$687.6/10K miles = $721.98/15K miles
15K miles = 1 year
5000/721.98 = 6.9254

**It will take less time to reach as gas prices go up, but we are also not including the interest paid on that extra $5K or the difference on what that extra $5K would be worth if it were invested (even in a high yield savings account)

Aryn July 18, 2008 at 1:04 pm

I wish more people took the actual savings into account when buying a new, more efficient car. Some people in SoCal are paying $40,000 for a Prius (that’s a $14,000 premium over the actual price.) It will take at least 10 years to start seeing any savings from that.

Phil July 18, 2008 at 1:22 pm

I think it’s about percentages; a 10 MPG car being replaced with a 15 MPG car will save as much as replacing a 33 MPG with a 50 MPG car. Both are increasing 150%.

I’m assuming the point of the article was to show that it was more important for people with low MPG vehicles to increase them, even if they only gain a few more MPGs over the original? Because they gain a greater percentage per Mile Per Gallon than when the MPGs get higher?

Curtis Reddehase July 18, 2008 at 2:22 pm

I am seeing more real estate agents getting hybrids. I hope to get one soon myself

Robin July 18, 2008 at 6:41 pm

Great post! As a math nerd I enjoyed this a lot. And to “Phil,” look at the chart again. It says 10 to 11 is the same as 33 to 50. Wowzers!

I’m perfectly happy with our 02 Honda Civic, and hopefully we’ll keep it for a looonnnnggg time.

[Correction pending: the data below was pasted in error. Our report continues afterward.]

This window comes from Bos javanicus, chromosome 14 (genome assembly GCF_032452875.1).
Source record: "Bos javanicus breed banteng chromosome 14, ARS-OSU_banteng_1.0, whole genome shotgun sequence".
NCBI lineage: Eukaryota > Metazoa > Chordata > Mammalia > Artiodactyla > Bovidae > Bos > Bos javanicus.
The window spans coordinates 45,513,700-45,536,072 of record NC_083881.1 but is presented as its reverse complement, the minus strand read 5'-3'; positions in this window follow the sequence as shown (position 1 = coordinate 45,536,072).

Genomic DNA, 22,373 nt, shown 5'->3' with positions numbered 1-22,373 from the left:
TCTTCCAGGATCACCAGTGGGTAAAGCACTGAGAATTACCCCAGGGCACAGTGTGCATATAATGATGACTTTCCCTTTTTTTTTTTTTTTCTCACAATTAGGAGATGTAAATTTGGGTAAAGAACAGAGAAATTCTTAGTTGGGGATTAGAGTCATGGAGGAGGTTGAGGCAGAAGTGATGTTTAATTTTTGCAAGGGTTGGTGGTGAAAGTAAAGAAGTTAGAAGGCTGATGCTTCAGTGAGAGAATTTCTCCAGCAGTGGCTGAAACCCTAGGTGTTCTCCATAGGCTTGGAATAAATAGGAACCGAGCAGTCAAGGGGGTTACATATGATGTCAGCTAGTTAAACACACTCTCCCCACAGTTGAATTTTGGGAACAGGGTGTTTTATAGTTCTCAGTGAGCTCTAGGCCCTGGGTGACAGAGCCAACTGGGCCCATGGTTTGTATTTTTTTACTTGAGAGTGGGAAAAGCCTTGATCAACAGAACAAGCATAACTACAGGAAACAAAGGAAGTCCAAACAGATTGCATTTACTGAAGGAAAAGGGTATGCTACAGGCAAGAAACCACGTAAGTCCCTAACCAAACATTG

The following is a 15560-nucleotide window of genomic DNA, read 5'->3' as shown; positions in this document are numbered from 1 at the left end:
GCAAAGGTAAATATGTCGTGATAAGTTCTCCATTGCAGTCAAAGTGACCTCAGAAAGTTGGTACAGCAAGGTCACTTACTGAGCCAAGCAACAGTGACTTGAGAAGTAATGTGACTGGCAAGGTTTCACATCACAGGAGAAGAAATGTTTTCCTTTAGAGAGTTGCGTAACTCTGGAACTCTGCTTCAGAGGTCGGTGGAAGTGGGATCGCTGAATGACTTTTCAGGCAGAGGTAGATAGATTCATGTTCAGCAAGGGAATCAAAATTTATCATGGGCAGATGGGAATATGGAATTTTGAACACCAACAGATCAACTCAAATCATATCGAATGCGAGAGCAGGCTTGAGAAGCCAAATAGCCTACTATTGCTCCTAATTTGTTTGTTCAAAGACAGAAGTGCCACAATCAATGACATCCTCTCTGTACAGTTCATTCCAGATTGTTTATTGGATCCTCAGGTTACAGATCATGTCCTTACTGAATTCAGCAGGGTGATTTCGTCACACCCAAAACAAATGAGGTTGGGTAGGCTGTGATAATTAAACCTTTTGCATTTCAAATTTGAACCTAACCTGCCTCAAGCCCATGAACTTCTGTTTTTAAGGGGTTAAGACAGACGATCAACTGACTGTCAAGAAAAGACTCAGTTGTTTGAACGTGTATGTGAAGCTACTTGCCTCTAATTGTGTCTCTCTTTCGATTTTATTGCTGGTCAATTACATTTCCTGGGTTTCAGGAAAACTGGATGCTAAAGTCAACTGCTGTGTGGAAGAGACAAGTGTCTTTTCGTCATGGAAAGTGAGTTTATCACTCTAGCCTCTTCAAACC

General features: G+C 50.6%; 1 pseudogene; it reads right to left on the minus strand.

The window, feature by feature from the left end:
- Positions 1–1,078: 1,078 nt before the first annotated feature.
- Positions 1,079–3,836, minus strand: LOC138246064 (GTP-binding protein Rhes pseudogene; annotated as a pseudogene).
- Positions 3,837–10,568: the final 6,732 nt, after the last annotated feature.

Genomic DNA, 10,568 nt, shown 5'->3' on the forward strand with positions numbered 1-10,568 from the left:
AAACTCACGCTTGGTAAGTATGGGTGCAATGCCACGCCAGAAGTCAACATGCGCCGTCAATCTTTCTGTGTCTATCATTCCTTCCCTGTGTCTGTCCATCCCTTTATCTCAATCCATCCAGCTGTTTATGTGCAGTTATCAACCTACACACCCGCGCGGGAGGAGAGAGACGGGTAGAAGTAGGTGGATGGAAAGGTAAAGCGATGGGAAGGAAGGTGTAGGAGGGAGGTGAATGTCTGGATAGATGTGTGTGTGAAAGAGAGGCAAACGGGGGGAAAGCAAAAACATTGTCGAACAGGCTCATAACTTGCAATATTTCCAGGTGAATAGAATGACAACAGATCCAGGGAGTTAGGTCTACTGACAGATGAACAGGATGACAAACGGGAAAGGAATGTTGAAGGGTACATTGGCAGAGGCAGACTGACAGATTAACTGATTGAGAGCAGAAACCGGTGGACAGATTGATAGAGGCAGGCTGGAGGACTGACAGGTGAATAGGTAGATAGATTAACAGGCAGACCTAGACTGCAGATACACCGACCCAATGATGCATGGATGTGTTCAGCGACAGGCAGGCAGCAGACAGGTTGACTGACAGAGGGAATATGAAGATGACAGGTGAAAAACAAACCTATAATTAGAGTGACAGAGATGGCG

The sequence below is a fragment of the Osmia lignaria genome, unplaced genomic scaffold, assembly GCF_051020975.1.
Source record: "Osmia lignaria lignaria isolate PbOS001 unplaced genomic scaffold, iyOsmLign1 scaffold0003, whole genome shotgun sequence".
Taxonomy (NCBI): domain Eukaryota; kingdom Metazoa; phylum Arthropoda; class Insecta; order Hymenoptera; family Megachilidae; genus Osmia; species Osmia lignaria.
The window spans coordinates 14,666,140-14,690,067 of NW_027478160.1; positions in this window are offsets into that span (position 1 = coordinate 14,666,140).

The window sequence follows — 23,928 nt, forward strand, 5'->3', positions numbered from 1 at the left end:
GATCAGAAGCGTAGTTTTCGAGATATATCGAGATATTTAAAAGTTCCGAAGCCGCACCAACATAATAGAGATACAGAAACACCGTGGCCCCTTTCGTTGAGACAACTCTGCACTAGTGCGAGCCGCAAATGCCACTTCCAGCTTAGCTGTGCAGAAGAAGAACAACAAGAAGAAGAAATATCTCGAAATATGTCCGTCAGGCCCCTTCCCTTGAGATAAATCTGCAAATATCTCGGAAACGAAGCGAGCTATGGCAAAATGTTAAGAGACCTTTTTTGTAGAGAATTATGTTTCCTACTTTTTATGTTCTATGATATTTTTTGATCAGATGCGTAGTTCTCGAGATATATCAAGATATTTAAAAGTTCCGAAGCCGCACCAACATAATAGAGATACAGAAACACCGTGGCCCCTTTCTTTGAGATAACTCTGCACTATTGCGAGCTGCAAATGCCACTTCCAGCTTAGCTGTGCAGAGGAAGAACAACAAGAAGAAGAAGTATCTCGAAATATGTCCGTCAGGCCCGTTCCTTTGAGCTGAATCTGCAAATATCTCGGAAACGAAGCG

RacerX July 19, 2008 at 10:21 am

Vespas for me and the wife…nearly 100MPG we strap the kids on ala mainland China with bungie cables and wire.

All kidding aside. It does make sense to get the right kind of car type, then get the most fuel efficent. Me…I am holding out for the BTTF DeLorean with the Mr Fusion add-on!

Silicon Valley Blogger July 19, 2008 at 5:21 pm

@Phil, yes the point was that small incremental changes in MPG may have a bigger (or equivalent impact) than larger incremental changes. Most people are surprised that this is the case!

Many people think that to save gas they’d have to buy a hybrid. But all they really have to do is drive a more efficient model than their gas guzzling model.

Sean July 20, 2008 at 4:04 pm

Along these lines, I think a lot of gas savings will come from the ~10MPG vehicles passing from those who drive more to those who drive less. Not just more efficient vehicles, but also more efficient distribution of drivers to vehicles.

Excellent expansion on the NYT, BTW…

Gary July 20, 2008 at 4:47 pm

This article must be a reflection of the “new math”—I’m sorry, in the real world one asks what will this cost me to run—-if I was getting 18MPG, and the new vehicle promises me 25mpg. I KNOW the new vehicle will save me money, the vehicle that promises me 54MPG will save me even more—-all the blather about MPG versus GPM —is just razzle dazzle dumb.